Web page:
- This data covers ESA claimants who are designated as having a ‘mental and behavioural disorder’, which is based on their primary disabling condition as decided by their GP. There may be claimants with mental and physical health conditions who are not included in these figures.
Figure 28: Rates of ESA claimants for those with mental health problems. Data source: (101)
Young people who are not in employment, education or training
- The proportion of young people who are NEET has remained relative stable over the past few years, with 2020 figures stating that 2.7% of 16- and 17-year-olds (350 young people) in Cambridgeshire are NEET (103).
- Contrastingly, 4.0% of 16- and 17-year-olds are known to be NEET in Peterborough (195 young people), consistently above the national average (2.8%) (103).
- These rates are likely to have increased over the COVID-19 pandemic, which has had a particularly strong impact on unemployment rates of 16 to 24-year-olds.
- The local data pack gives an overview of key data and trends
- NIHR’s summary of the importance of employment to public mental health
- The Health Foundation’s Evidence Hub on work
- The Department for Work and Pensions report Thriving at work: a review of mental health and employers
- A meta-analysis of the psychological and physical impacts of unemployment
- Further local data on employment and youth unemployment
- How did parents’ experiences in the labour market shape children’s social and emotional development during the pandemic?
Full list of references can be found here
- McKee-Ryan FM, Song Z, Wanberg CR, Kinicki AJ. Psychological and physical well-being during unemployment: A meta-analytic study. Journal of Applied Psychology. 2005;90(1).
- Milner A, Page A, LaMontagne AD. Long-Term Unemployment and Suicide: A Systematic Review and Meta-Analysis. PLoS One. 2013;8(1).
- Samaritans. The impact of economic disruption on young adults. 2021.
- Wickham S, Bentley L, Rose T, Whitehead M, Taylor-Robinson D, Barr B. Effects on mental health of a UK welfare reform, Universal Credit: a longitudinal controlled study. Lancet Public Health. 2020;5(3).
- Cheetham M, Moffatt S, Addison M, Wiseman A. Impact of Universal Credit in North East England: A qualitative study of claimants and support staff. BMJ Open. 2019;9(7).
- Goldman-Mellor S, Caspi A, Arseneault L, Ajala N, Ambler A, Danese A, et al. Committed to work but vulnerable: self-perceptions and mental health in NEET 18-year olds from a contemporary British cohort. J Child Psychol Psychiatry. 2016;57(2).
- Gregg P, Tominey E. The wage scar from male youth unemployment. Labour Econ. 2005;12(4).
- Strandh M, Winefield A, Nilsson K, Hammarström A. Unemployment and mental health scarring during the life course. Eur J Public Health. 2014;24(3).
- Bloomer E. Local action on health inequalities: Increasing employment opportunities and improving workplace health [Internet]. 2014 [cited 2022 Oct 3]. Available from: https://assets.publishing.service.gov.uk/government/uploads/system/uploads/attachment_data/file/356064/Review5_Employment_health_inequalities.pdf
- Osteen P, Frey J, Byrne K, Arciniegas J, Wilke D, Bazell A. The Mediating Role of Flexible Work Policies on Worker Mental Health. 2020.
- Bloomer E. Local action on health inequalities: Health inequalities and the living wage [Internet]. 2014 [cited 2022 Oct 3]. Available from: https://assets.publishing.service.gov.uk/government/uploads/system/uploads/attachment_data/file/357407/Review6_Living_wage_health_inequalities.pdf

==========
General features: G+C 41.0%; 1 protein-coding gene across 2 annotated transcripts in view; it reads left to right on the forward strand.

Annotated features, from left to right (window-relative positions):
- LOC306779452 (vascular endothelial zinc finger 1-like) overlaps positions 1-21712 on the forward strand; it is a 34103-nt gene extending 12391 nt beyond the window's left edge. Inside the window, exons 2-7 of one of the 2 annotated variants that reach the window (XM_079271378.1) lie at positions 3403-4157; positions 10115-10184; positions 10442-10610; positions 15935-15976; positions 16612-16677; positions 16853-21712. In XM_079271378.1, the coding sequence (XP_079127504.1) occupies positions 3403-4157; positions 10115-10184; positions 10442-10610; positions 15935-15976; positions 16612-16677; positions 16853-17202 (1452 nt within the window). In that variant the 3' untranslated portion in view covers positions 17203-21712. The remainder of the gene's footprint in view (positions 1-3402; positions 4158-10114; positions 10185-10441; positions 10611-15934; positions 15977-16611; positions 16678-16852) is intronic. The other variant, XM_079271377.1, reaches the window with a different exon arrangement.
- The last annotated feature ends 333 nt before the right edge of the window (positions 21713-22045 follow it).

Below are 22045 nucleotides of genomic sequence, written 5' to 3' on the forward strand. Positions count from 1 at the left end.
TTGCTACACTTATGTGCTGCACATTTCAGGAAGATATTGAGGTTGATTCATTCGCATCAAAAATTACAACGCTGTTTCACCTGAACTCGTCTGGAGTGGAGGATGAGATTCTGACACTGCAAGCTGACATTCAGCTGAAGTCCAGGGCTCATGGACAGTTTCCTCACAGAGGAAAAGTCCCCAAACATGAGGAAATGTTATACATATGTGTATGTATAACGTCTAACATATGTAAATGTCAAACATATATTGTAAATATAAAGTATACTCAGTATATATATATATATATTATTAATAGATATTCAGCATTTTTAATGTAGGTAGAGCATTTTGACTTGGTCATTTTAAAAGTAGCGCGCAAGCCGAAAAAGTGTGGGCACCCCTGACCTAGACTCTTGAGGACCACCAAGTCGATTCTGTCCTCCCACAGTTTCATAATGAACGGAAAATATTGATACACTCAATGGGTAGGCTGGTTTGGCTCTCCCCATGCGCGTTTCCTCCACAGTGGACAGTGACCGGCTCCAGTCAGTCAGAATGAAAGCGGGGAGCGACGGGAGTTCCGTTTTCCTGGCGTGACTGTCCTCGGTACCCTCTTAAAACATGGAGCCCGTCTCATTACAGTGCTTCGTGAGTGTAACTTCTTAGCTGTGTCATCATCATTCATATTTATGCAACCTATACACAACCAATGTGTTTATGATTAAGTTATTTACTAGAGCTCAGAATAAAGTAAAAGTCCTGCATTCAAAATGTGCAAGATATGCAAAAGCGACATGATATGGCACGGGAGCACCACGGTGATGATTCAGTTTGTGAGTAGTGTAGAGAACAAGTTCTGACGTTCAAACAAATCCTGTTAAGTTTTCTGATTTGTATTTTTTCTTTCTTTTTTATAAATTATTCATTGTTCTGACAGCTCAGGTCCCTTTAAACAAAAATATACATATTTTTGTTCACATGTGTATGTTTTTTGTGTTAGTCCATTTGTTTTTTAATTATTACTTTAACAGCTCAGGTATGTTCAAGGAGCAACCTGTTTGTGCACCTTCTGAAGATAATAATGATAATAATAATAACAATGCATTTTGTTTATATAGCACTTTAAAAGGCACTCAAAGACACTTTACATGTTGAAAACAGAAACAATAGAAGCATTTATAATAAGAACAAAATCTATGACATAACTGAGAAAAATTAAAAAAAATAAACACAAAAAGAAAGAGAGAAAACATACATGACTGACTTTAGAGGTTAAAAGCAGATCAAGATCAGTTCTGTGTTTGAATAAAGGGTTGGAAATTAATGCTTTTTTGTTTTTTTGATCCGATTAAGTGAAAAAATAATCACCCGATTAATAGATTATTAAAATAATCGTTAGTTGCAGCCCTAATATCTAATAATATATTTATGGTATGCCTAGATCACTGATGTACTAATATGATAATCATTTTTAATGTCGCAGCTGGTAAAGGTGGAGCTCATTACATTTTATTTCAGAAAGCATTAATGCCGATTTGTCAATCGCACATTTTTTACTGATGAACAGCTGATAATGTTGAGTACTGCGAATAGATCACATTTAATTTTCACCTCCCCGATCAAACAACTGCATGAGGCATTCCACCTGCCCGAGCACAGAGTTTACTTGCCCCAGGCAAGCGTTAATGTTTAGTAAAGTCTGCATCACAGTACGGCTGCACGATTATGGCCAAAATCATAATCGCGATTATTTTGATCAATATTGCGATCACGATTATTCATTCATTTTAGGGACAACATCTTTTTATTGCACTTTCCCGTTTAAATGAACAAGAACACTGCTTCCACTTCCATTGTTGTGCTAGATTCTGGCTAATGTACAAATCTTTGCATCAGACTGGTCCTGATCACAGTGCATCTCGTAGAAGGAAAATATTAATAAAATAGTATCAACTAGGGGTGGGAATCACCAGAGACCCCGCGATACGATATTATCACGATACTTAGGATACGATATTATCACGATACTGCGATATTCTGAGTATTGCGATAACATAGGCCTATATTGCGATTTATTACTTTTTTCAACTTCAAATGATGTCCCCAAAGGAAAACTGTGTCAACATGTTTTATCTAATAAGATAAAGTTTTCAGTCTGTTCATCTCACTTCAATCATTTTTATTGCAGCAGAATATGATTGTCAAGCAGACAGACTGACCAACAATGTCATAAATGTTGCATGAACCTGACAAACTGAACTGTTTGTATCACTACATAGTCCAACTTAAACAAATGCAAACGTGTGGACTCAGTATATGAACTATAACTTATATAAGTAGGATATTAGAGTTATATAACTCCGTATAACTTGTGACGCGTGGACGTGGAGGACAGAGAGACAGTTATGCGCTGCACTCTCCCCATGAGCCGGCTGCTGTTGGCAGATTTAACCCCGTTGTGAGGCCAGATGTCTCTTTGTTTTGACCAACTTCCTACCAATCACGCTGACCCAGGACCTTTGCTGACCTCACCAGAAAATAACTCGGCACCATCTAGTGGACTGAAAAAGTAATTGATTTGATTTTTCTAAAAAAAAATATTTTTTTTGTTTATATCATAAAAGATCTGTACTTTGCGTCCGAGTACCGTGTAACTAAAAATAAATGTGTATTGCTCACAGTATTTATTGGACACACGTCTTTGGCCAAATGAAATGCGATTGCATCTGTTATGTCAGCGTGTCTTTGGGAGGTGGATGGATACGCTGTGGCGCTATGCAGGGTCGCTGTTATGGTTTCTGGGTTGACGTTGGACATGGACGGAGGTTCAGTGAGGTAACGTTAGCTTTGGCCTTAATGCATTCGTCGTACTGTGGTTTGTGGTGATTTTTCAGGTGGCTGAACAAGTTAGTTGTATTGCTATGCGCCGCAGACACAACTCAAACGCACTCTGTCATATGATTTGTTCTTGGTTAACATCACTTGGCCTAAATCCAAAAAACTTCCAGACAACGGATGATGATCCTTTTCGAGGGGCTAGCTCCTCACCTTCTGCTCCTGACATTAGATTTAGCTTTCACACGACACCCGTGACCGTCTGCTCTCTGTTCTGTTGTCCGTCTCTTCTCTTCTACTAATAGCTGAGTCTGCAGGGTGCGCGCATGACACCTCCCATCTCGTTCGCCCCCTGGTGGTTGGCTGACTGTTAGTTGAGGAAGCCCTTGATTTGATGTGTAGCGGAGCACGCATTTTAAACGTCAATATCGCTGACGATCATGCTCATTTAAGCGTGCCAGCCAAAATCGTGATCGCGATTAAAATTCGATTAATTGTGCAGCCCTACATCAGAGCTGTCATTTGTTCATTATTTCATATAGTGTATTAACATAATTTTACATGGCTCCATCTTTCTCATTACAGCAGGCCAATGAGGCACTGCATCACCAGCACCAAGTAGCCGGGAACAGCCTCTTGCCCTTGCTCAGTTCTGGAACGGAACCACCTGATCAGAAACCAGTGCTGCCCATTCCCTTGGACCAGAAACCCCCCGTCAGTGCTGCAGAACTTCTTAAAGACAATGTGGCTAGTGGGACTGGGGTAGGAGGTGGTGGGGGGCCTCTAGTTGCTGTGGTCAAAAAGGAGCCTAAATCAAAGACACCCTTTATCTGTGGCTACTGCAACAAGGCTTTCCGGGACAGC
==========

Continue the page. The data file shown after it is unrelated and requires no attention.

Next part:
- Steffens NK, Haslam SA, Schuh SC, Jetten J, van Dick R. A Meta-Analytic Review of Social Identification and Health in Organizational Contexts. Personality and Social Psychology Review. 2017;21(4).
- Child Poverty Action Group. In-work poverty [Internet]. 2022 [cited 2022 Oct 5]. Available from: http://www.appgpoverty.org.uk/wp-content/uploads/2022/07/APPG_Poverty_in_work_poverty_FINAL.pdf
- Rönnblad T, Grönholm E, Jonsson J, Koranyi I, Orellana C, Kreshpaj B, et al. Precarious employment and mental health: A systematic review and meta-analysis of longitudinal studies. Vol. 45, Scandinavian Journal of Work, Environment and Health. 2019.
- Angerer P, Schmook R, Elfantel I, Li J. Night Work and the Risk of Depression: A Systematic Review. Dtsch Arztebl Int. 2017;114(24).
- Faragher EB, Cass M, Cooper CL. The relationship between job satisfaction and health: A meta-analysis. Occup Environ Med. 2005;62(2).
- Department for Work and Pensions. Improving lives: the future of work, health and disability. 2017.
- Stevenson D, Farmer P. Thriving at work: a review of mental health and employers. Department for Work and Pensions. 2017.
- Association for Young People’s Health. Young people not in education, employment or training (NEET) [Internet]. 2022 [cited 2022 Nov 4]. Available from: https://ayph-youthhealthdata.org.uk/health-inequalities/drivers-of-inequalities/young-people-not-in-education-employment-or-training-neet/
- Office for National Statistics. Low and high pay in the UK: 2021 [Internet]. 2021 [cited 2022 Oct 5]. Available from: https://www.ons.gov.uk/employmentandlabourmarket/peopleinwork/earningsandworkinghours/bulletins/lowandhighpayuk/2021
- Cominetti N, Costa R, Datta N, Odamtten F. Low pay and insecurity in the UK labour market [Internet]. 2022. Available from: www.nuffieldfoundation.org.
- Office for National Statistics. benefit claimants – employment and support allowance [Internet]. NOMIS. 2022 [cited 2022 Oct 4]. Available from: https://www.nomisweb.co.uk/datasets/besa
- Office for National Statistics. Claimant Count / Jobseekers Allowance [Internet]. NOMIS. 2022 [cited 2022 Oct 25]. Available from: https://www.nomisweb.co.uk/articles/1310.aspx
- Department for Education. NEET and participation: local authority figures [Internet]. 2021 [cited 2022 Oct 4]. Available from: https://www.gov.uk/government/publications/neet-and-participation-local-authority-figures